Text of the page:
Plantar Fasciitis is the most common condition of heel pain. This condition occurs when the long fibrous plantar fascia ligament along the bottom of the foot develops tears in the tissue resulting in
pain and inflammation. The pain of plantar fasciitis is usually located close to where the fascia attaches to the calcaneous, also known as the heel bone. The condition is often misspelled as:
plantar fascitis, plantar fasciatis, planters fasciitis, plantar faciatis, and plantar faciaitis. Plantar fasciitis causes the inflammation of the plantar fascia ligament which runs along the bottom
of the foot. The plantar fascia ligament is made of fibrous bands of tissue and runs between the heel bone and your toes and stretches with every step. Inflammation develops when tears occur in the
tissue. The most common complaint from plantar fasciitis is a burning, stabbing, or aching pain in the heel of the foot. Most sufferers will be able to feel it in the morning because the fascia
ligament tightens up during the night while we sleep, causing pain to diminish. However, when we climb out of bed and place pressure on the ligament, it becomes taut and pain is particularly acute.
Pain usually decreases as the tissue warms up, but may easily return again after long periods of standing or weight bearing, physical activity, or after getting up after long periods of lethargy or
sitting down. In most cases, plantar fasciitis does not require surgery or invasive procedures to stop pain and reverse damage. Conservative treatments are usually all that is required. However,
every person's body responds to plantar fasciitis treatment differently and recovery times may vary.
The most common cause of plantar fasciitis relates to faulty structure of the foot. For example, people who have problems with their arches, either overly flat feet or high-arched feet, are more
prone to developing plantar fasciitis. Wearing non-supportive footwear on hard, flat surfaces puts abnormal strain on the plantar fascia and can also lead to plantar fasciitis. This is particularly
evident when oneâs job requires long hours on the feet. Obesity may also contribute to plantar fasciitis.
Plantar fasciitis is characterized by the following signs and symptoms. Acute plantar fasciitis, pain is usually worse in the morning but may improve when activity continues; if the plantar fasciitis
is severe, activity will exacerbate the pain, pain will worsen during the day and may radiate to calf or forefoot, pain may be described anywhere from "minor pulling" sensation, to "burning", or to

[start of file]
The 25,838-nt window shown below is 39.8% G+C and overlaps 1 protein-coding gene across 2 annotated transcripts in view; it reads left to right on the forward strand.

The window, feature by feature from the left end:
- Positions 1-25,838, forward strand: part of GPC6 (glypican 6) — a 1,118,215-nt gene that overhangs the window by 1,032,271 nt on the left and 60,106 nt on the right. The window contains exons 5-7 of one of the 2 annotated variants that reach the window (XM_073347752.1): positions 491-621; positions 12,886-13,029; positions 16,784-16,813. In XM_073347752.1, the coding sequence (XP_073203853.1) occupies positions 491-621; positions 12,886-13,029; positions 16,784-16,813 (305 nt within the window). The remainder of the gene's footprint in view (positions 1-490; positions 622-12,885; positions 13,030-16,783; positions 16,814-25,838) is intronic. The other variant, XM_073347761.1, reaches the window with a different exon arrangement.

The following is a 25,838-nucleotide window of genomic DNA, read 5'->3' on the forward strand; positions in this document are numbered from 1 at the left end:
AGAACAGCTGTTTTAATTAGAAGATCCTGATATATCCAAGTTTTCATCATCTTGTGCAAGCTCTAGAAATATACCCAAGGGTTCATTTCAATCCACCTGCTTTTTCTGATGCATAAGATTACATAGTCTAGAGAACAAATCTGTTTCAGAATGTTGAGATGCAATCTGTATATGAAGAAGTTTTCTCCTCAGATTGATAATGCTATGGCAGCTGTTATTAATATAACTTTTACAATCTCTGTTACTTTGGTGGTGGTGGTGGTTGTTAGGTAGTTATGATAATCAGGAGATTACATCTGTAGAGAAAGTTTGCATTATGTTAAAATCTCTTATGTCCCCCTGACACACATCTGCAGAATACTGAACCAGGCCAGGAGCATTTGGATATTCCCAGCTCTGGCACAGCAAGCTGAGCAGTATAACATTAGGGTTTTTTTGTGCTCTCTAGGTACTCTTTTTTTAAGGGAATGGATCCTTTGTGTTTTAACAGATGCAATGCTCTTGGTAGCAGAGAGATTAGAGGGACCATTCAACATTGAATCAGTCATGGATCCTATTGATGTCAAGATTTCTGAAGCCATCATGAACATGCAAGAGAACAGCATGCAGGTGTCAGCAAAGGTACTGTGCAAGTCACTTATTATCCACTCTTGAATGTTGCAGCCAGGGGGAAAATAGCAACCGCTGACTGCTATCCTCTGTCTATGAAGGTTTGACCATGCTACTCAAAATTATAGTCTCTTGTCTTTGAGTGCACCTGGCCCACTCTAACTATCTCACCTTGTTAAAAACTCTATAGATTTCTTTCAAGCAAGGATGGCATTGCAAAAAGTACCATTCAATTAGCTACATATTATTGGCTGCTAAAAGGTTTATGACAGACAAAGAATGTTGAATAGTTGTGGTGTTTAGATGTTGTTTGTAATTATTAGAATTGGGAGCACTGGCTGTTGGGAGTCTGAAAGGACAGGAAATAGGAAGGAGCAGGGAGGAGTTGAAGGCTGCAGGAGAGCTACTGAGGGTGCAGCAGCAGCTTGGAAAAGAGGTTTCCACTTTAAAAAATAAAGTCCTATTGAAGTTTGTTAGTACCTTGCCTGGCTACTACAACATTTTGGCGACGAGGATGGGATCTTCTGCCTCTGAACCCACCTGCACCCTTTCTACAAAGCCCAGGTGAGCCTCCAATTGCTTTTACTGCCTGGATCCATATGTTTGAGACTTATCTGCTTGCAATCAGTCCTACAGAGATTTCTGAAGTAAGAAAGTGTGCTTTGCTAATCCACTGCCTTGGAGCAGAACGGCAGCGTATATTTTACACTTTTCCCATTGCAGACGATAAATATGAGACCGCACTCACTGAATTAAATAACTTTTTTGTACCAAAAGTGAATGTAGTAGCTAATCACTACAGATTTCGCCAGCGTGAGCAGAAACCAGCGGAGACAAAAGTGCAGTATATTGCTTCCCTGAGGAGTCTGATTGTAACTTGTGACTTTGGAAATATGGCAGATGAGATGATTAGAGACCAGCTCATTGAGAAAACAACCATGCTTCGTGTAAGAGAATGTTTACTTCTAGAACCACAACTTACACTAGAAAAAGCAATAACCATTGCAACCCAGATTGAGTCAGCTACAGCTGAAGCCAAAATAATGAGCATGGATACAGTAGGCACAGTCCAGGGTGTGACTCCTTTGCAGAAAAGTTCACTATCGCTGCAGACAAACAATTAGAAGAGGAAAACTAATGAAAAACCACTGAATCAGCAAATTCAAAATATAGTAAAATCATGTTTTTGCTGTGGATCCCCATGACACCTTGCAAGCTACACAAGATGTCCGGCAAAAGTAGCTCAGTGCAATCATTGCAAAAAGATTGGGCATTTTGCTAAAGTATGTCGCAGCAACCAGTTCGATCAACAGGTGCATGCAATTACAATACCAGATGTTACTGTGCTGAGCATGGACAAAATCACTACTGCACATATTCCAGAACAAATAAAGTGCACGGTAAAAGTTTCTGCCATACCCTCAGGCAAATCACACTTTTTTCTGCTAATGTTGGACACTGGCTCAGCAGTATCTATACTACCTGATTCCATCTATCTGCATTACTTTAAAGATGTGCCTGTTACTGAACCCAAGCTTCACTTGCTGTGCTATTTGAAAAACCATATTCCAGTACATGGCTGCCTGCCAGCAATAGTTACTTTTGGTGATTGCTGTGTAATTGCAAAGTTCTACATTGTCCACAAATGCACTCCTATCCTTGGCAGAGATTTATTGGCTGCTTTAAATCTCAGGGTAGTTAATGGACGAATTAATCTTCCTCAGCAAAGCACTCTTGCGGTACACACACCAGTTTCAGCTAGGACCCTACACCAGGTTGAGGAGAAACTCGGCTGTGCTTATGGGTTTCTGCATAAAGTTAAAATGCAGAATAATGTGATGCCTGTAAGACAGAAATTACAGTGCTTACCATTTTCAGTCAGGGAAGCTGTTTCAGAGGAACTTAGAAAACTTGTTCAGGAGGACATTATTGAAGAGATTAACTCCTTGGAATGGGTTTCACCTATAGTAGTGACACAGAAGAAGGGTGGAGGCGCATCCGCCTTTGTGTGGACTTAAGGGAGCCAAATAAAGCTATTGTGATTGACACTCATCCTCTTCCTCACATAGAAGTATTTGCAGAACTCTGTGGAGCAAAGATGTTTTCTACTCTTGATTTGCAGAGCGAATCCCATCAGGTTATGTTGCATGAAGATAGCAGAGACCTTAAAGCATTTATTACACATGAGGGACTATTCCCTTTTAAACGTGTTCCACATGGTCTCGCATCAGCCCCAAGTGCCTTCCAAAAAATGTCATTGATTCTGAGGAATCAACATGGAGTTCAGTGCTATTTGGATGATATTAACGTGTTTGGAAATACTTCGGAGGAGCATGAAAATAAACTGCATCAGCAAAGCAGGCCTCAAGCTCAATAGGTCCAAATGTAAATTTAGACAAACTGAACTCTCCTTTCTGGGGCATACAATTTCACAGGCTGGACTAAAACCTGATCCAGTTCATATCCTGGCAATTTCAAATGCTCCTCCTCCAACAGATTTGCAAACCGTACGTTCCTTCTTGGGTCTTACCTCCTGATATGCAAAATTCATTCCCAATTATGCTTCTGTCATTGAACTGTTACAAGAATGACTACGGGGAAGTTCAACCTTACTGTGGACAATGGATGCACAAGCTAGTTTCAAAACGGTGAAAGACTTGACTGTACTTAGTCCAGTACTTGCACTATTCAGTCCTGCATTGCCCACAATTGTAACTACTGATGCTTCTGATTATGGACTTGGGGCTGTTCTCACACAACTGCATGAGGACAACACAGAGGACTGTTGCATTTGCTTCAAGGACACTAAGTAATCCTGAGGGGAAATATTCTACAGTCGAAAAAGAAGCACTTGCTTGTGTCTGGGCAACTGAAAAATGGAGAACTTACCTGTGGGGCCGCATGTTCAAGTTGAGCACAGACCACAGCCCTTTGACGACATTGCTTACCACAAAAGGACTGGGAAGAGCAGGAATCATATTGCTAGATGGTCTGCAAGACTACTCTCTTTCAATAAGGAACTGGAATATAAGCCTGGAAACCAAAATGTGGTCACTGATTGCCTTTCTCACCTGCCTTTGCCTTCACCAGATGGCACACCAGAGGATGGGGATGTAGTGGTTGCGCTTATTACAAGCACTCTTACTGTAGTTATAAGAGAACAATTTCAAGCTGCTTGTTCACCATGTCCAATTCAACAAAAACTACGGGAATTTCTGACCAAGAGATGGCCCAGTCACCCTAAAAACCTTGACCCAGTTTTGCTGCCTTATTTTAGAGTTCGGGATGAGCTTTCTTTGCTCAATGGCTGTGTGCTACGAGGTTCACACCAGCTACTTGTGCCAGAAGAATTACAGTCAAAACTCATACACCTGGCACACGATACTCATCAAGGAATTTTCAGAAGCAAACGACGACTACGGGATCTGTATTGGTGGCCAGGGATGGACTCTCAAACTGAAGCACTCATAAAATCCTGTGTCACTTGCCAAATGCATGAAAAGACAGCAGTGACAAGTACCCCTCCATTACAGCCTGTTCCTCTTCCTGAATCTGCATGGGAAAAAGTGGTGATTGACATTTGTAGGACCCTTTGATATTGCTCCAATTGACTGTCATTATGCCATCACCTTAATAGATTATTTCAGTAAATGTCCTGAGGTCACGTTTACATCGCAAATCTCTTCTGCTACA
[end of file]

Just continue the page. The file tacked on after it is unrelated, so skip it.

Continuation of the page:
"knife-like", the plantar fascia may be taut or thickened, passive stretching of the plantar fascia or the patient standing on their toes may exacerbate symptoms, acute tenderness deep in the
heel-pad along the insertion of the plantar aponeurosis at the medial calcaneal tuberosity and along the length of the plantar fascia, may have localized swelling. Chronic plantar fasciitis, plantar
fasciitis is classified as "chronic" if it has not resolved after six months, pain occurs more distally along the aponeurosis and spreads into the Achilles tendon.
Diagnosis of plantar fasciitis is based on a medical history, the nature of symptoms, and the presence of localised tenderness in the heel. X-rays may be recommended to rule out other causes for the
symptoms, such as bone fracture and to check for evidence of heel spurs. Blood tests may also be recommended.
Non Surgical Treatment
There are a number of treatments that can help relieve heel pain and speed up your recovery. These include resting your heel, try to avoid walking long distances and standing for long periods,
regular stretching, stretching your calf muscles and plantar fascia, pain relief, using an icepack on the affected heel and taking painkillers, such as non-steroidal anti-inflammatory drugs (NSAIDs)
wearing good-fitting shoes that support and cushion your foot, running shoes are particularly useful, using supportive devices such as orthoses (rigid supports that are put inside the shoe) or
strapping. Around four out of five cases of heel pain resolve within a year. However, having heel pain for this length of time can often be frustrating and painful. In around one in 20 cases, the
above treatments are not enough, and surgery may be recommended to release the plantar fascia.
In very rare cases plantar fascia surgery is suggested, as a last resort. In this case the surgeon makes an incision into the ligament, partially cutting the plantar fascia to release it. If a heel
spur is present, the surgeon will remove it. Plantar Fasciitis surgery should always be considered the last resort when all the conventional treatment methods have failed to succeed. Endoscopic
plantar fasciotomy (EPF) is a form of surgery whereby two incisions are made around the heel and the ligament is being detached from the heel bone allowing the new ligament to develop in the same
place. In some cases the surgeon may decide to remove the heel spur itself, if present. Just like any type of surgery, Plantar Fascia surgery comes with certain risks and side effects. For example,
the arch of the foot may drop and become weak. Wearing an arch support after surgery is therefore recommended. Heel spur surgeries may also do some damage to veins and arteries of your foot that
allow blood supply in the area. This will increase the time of recovery.
Stretching your plantar fasciitis is something you can do at home to relieve pain and speed healing. Ice massage performed three to four times per day in 15 to 20 minute intervals is also something
you can do to reduce inflammation and pain. Placing arch supports in your shoes absorbs shock and takes pressure off the plantar fascia.